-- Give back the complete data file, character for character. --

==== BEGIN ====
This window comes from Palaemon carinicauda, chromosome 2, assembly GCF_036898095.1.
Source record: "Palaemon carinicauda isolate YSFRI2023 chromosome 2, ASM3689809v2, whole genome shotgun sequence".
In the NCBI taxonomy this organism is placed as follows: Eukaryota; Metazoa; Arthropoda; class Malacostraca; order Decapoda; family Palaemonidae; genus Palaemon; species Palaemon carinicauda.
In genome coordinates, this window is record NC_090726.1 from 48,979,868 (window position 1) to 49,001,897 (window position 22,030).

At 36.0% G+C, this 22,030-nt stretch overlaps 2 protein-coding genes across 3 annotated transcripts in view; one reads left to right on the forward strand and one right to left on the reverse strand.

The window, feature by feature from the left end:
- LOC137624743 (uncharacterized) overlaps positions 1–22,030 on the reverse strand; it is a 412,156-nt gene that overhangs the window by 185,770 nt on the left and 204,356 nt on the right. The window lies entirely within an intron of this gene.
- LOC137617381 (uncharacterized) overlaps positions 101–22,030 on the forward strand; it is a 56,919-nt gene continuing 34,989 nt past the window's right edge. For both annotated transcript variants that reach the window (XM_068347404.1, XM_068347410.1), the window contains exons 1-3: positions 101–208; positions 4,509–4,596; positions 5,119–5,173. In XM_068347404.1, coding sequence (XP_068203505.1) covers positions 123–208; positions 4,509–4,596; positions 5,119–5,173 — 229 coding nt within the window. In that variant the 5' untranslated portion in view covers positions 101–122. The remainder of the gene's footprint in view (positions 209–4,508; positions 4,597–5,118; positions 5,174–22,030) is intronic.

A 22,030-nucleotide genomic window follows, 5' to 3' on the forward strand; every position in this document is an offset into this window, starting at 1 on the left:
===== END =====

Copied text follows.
This window comes from Palaemon carinicauda, chromosome 2, assembly GCF_036898095.1.
Source record: "Palaemon carinicauda isolate YSFRI2023 chromosome 2, ASM3689809v2, whole genome shotgun sequence".
In the NCBI taxonomy this organism is placed as follows: Eukaryota; Metazoa; Arthropoda; class Malacostraca; order Decapoda; family Palaemonidae; genus Palaemon; species Palaemon carinicauda.
In genome coordinates, this window is record NC_090726.1 from 48,979,868 (window position 1) to 49,001,897 (window position 22,030).

At 36.0% G+C, this 22,030-nt stretch overlaps 2 protein-coding genes across 3 annotated transcripts in view; one reads left to right on the forward strand and one right to left on the reverse strand.

The window, feature by feature from the left end:
- LOC137624743 (uncharacterized) overlaps positions 1–22,030 on the reverse strand; it is a 412,156-nt gene that overhangs the window by 185,770 nt on the left and 204,356 nt on the right. The window lies entirely within an intron of this gene.
- LOC137617381 (uncharacterized) overlaps positions 101–22,030 on the forward strand; it is a 56,919-nt gene continuing 34,989 nt past the window's right edge. For both annotated transcript variants that reach the window (XM_068347404.1, XM_068347410.1), the window contains exons 1-3: positions 101–208; positions 4,509–4,596; positions 5,119–5,173. In XM_068347404.1, coding sequence (XP_068203505.1) covers positions 123–208; positions 4,509–4,596; positions 5,119–5,173 — 229 coding nt within the window. In that variant the 5' untranslated portion in view covers positions 101–122. The remainder of the gene's footprint in view (positions 209–4,508; positions 4,597–5,118; positions 5,174–22,030) is intronic.

A 22,030-nucleotide genomic window follows, 5' to 3' on the forward strand; every position in this document is an offset into this window, starting at 1 on the left: